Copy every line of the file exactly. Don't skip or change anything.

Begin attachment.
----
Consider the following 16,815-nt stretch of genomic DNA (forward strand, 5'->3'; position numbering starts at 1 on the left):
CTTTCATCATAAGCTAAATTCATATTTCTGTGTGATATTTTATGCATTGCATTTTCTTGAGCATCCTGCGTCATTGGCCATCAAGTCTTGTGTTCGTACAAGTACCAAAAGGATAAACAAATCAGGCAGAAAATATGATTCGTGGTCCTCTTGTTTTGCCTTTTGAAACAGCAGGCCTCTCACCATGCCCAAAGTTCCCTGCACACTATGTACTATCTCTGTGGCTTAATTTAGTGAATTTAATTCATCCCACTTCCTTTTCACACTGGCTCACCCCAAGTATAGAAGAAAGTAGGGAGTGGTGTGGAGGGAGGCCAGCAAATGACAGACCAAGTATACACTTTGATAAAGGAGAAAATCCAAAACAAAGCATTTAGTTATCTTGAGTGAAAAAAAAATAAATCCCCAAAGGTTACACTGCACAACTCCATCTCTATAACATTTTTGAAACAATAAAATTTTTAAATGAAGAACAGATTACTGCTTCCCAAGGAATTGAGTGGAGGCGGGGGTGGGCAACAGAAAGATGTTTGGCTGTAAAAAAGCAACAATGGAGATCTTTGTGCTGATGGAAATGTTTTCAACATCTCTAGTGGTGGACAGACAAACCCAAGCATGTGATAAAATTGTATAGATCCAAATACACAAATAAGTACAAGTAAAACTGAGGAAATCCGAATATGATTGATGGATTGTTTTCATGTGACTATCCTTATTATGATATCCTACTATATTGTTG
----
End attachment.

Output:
Consider the following 16,815-nt stretch of genomic DNA (forward strand, 5'->3'; position numbering starts at 1 on the left):
CTTTCATCATAAGCTAAATTCATATTTCTGTGTGATATTTTATGCATTGCATTTTCTTGAGCATCCTGCGTCATTGGCCATCAAGTCTTGTGTTCGTACAAGTACCAAAAGGATAAACAAATCAGGCAGAAAATATGATTCGTGGTCCTCTTGTTTTGCCTTTTGAAACAGCAGGCCTCTCACCATGCCCAAAGTTCCCTGCACACTATGTACTATCTCTGTGGCTTAATTTAGTGAATTTAATTCATCCCACTTCCTTTTCACACTGGCTCACCCCAAGTATAGAAGAAAGTAGGGAGTGGTGTGGAGGGAGGCCAGCAAATGACAGACCAAGTATACACTTTGATAAAGGAGAAAATCCAAAACAAAGCATTTAGTTATCTTGAGTGAAAAAAAAATAAATCCCCAAAGGTTACACTGCACAACTCCATCTCTATAACATTTTTGAAACAATAAAATTTTTAAATGAAGAACAGATTACTGCTTCCCAAGGAATTGAGTGGAGGCGGGGGTGGGCAACAGAAAGATGTTTGGCTGTAAAAAAGCAACAATGGAGATCTTTGTGCTGATGGAAATGTTTTCAACATCTCTAGTGGTGGACAGACAAACCCAAGCATGTGATAAAATTGTATAGATCCAAATACACAAATAAGTACAAGTAAAACTGAGGAAATCCGAATATGATTGATGGATTGTTTTCATGTGACTATCCTTATTATGATATCCTACTATATTGTTG